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Philately and History: WWI on Stamps

Author: Emil Drkusic
Date: 24/10/2020

WWI was the first global conflict in World history with events taking place, with more or less intensity, on almost every continent.  It started on 28 July 1914 and lasted until 11 November 1918. Today we’ll focus mostly on the events that led to war and the outcomes of this conflict.

What led to WWI?

Almost all wars start because of something that was present for some time and just needed a trigger. In the case of WWI, these were interests of empires in Europe. We had the German Empire, the Austria-Hungary Empire, the Ottoman Empire, the Russian Empire, the British Empire, and France. The German Empire wasn’t geographically in a good position to expand, and the power of the Ottoman Empire in Europe was in decline. And, of course, there was some old rivalry between big powers, but also between smaller countries (Balkan Wars in 1912 and 1913).

The tensions additionally rose after 1878 when Bosnia, accordingly Treaty of Berlin was nominally inside the Ottoman Empire but de facto was ceded to Austria-Hungary. Additionally, there was the Annexation crisis or Bosnian Crisis of 1908-09 after Austria-Hungary declared the annexation of Bosnia. Austria -Hungary was an empire with big internal problems. While Austria and Hungary were 2 main parts of the empire, Germans and Hungarians were not even the majority in the empire. Its’ population consisted of 23.3% Germans, 19,5% Hungarians, 12.5% Czechs, 11% Serbo-Croats, 9.7% Poles, 7.8% Ruthenianians, 6.3% Romanians, 3.8% Slovaks, 2.4.% Slovenians etc. All of the mentioned, except Germans, Hungarians and Romanians were Slavic, so easy math brings the total number of Slavs in the empire to somewhere between 45% and 50%. There were a lot of pan-Slavic tendencies, especially between South Slavs (Slovenians, Croats, and Serbs). They wanted reforms in the empire, or even better to form the Slavic state (that will later become Yugoslavia – including Slovenia, Croatia, Bosnia, Serbia, Montenegro, and Macedonia). After all, the situation was very complex internationally, but also inside the Austro—Hungary Empire.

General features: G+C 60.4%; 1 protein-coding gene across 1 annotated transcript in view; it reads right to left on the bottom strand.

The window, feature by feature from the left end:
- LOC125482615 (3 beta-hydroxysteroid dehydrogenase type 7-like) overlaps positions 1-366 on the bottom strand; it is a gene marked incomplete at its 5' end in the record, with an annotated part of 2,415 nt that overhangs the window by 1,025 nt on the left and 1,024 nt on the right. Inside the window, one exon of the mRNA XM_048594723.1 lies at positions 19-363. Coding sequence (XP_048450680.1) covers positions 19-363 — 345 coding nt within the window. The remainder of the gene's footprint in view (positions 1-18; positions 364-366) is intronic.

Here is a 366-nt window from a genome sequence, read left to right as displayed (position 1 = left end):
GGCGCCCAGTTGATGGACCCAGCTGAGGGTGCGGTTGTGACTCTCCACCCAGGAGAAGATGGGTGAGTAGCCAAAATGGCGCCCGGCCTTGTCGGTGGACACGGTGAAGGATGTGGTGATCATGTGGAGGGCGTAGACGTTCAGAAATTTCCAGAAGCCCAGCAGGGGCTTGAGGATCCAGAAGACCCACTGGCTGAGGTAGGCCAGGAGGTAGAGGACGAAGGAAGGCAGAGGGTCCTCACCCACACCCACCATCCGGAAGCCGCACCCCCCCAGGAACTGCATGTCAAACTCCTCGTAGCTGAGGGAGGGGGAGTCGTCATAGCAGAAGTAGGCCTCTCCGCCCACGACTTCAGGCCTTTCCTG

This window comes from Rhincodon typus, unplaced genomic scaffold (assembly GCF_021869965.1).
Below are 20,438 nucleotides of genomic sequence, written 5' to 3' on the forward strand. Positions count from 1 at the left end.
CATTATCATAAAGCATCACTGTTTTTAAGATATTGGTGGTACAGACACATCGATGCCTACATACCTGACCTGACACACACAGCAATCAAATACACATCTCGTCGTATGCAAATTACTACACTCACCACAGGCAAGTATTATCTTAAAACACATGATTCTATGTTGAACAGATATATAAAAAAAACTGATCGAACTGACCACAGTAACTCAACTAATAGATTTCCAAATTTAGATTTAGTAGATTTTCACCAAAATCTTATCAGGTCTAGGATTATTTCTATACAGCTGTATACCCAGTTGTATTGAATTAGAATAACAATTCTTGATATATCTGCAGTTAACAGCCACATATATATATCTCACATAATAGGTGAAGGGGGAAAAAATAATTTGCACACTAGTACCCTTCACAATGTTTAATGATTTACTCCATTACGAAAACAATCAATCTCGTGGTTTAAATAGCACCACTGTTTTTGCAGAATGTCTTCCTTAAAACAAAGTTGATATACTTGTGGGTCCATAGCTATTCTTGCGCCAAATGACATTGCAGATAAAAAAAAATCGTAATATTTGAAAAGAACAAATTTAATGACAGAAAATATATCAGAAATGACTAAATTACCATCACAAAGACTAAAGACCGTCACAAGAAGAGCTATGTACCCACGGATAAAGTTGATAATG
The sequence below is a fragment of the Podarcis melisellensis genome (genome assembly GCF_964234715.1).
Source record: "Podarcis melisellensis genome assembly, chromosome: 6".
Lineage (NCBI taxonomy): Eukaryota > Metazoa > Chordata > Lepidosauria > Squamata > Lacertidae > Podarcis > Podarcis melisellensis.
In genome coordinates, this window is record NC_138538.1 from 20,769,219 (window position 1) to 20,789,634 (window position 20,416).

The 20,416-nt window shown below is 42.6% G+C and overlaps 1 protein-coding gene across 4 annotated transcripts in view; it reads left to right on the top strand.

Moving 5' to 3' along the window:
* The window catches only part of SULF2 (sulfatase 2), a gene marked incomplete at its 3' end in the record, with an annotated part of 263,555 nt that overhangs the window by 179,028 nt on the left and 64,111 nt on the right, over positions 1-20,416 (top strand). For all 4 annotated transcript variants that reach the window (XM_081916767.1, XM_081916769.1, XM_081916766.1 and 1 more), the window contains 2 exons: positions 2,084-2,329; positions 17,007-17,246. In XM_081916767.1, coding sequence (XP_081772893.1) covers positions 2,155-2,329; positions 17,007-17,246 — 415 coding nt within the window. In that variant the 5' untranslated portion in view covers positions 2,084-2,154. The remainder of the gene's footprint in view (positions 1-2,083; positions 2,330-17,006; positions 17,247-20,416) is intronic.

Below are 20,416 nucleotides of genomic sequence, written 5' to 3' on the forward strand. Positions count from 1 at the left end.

Which event triggered WWI?

The event which triggered the war was the assassination of the Archduke Franz Ferdinand of Austria and his pregnant wife Sophie, in Sarajevo, on 28 June 1914. The man who shot Franz Ferdinand and his wife was a Bosnian revolutionary named Gavrilo Princip. He was a member of the Serbian revolutionary group, called The Black Hand. These are some of his quotes, explaining what he did and what was the motivation behind it:

"I am not a criminal, for I destroyed a bad man. I thought I was right."

"I am the son of peasants and I know what is happening in the villages. That is why I wanted to take revenge, and I regret nothing."

"I am a Yugoslav nationalist, aiming for the unification of all Yugoslavs, and I do not care what form of state, but it must be free from Austria."

Death of Princess Sophie & Franz Ferdinand

Bosnia and Herzegovina, Austrian Administration

Issued on: 1917-06-28

Face value: 40 Austro-Hungarian heller

I guess nobody expected what will happen later. Austria-Hungary couldn’t just tolerate that, so the decision had been made to go to war with Serbia. Still, Serbia had powerful allies – France, the Russian Empire and the British Empire, so Franz Joseph I, the Emperor of Austria, King of Hungary, Croatia, and Bohemia, first ensured with Kaiser Wilhelm II of the German Empire that he’ll have his support.

Emperor Franz Joseph I.

Bosnia and Herzegovina, Austrian Administration

Issued on: 1916-10-30

Face value: 3 to 25 Austro-Hungarian heller

The stage was set and Austria-Hungary declared the war on Serbia on 28 July 1914. Russia and France soon started the mobilization, and Germany joined in.  

Who were belligerents in WWI?

Austria-Hungary and Germany shared numerous historical ties – the same language, many marriages between rulers, etc., maybe even more than other countries in Europe. Therefore, their alliance was pretty obvious and expected. Two more empires joined their cause – the Ottoman Empire and The Tsardom of Bulgaria, forming the Quadruple Alliance, also known as Central Empires or the Central Powers. The latter two had obvious reasons related to their territorial pretensions mostly in the Balkans.